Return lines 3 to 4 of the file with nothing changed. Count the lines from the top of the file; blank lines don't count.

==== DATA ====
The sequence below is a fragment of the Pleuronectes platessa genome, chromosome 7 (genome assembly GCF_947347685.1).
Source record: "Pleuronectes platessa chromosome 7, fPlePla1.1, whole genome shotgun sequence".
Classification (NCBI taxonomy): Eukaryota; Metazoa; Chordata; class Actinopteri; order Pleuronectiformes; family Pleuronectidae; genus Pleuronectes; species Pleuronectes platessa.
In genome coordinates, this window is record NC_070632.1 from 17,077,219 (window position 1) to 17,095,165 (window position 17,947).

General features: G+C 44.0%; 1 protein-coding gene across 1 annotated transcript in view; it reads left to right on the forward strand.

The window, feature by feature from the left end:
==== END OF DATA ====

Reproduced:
Classification (NCBI taxonomy): Eukaryota; Metazoa; Chordata; class Actinopteri; order Pleuronectiformes; family Pleuronectidae; genus Pleuronectes; species Pleuronectes platessa.
In genome coordinates, this window is record NC_070632.1 from 17,077,219 (window position 1) to 17,095,165 (window position 17,947).